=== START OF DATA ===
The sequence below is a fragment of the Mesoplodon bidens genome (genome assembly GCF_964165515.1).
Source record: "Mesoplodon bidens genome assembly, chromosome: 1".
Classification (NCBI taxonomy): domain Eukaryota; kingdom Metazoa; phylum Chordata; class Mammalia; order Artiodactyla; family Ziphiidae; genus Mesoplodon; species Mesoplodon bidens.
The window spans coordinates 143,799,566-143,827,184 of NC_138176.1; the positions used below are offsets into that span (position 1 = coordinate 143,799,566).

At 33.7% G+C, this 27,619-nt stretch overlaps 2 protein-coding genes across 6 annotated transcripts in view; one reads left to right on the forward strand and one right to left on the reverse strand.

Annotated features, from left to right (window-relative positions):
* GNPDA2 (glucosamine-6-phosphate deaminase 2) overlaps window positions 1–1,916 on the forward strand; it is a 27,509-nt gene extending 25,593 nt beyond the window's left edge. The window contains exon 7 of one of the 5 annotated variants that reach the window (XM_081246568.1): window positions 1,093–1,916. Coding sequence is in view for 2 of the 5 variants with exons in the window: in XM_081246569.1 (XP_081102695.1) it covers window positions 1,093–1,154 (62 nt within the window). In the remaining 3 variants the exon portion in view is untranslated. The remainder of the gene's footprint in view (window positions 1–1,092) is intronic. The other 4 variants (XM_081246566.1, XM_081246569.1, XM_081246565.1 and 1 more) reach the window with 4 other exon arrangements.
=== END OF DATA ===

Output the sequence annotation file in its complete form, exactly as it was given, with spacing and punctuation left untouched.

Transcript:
The sequence below is a fragment of the Mesoplodon bidens genome (genome assembly GCF_964165515.1).
Source record: "Mesoplodon bidens genome assembly, chromosome: 1".
Classification (NCBI taxonomy): domain Eukaryota; kingdom Metazoa; phylum Chordata; class Mammalia; order Artiodactyla; family Ziphiidae; genus Mesoplodon; species Mesoplodon bidens.
The window spans coordinates 143,799,566-143,827,184 of NC_138176.1; the positions used below are offsets into that span (position 1 = coordinate 143,799,566).

At 33.7% G+C, this 27,619-nt stretch overlaps 2 protein-coding genes across 6 annotated transcripts in view; one reads left to right on the forward strand and one right to left on the reverse strand.

Annotated features, from left to right (window-relative positions):
* GNPDA2 (glucosamine-6-phosphate deaminase 2) overlaps window positions 1–1,916 on the forward strand; it is a 27,509-nt gene extending 25,593 nt beyond the window's left edge. The window contains exon 7 of one of the 5 annotated variants that reach the window (XM_081246568.1): window positions 1,093–1,916. Coding sequence is in view for 2 of the 5 variants with exons in the window: in XM_081246569.1 (XP_081102695.1) it covers window positions 1,093–1,154 (62 nt within the window). In the remaining 3 variants the exon portion in view is untranslated. The remainder of the gene's footprint in view (window positions 1–1,092) is intronic. The other 4 variants (XM_081246566.1, XM_081246569.1, XM_081246565.1 and 1 more) reach the window with 4 other exon arrangements.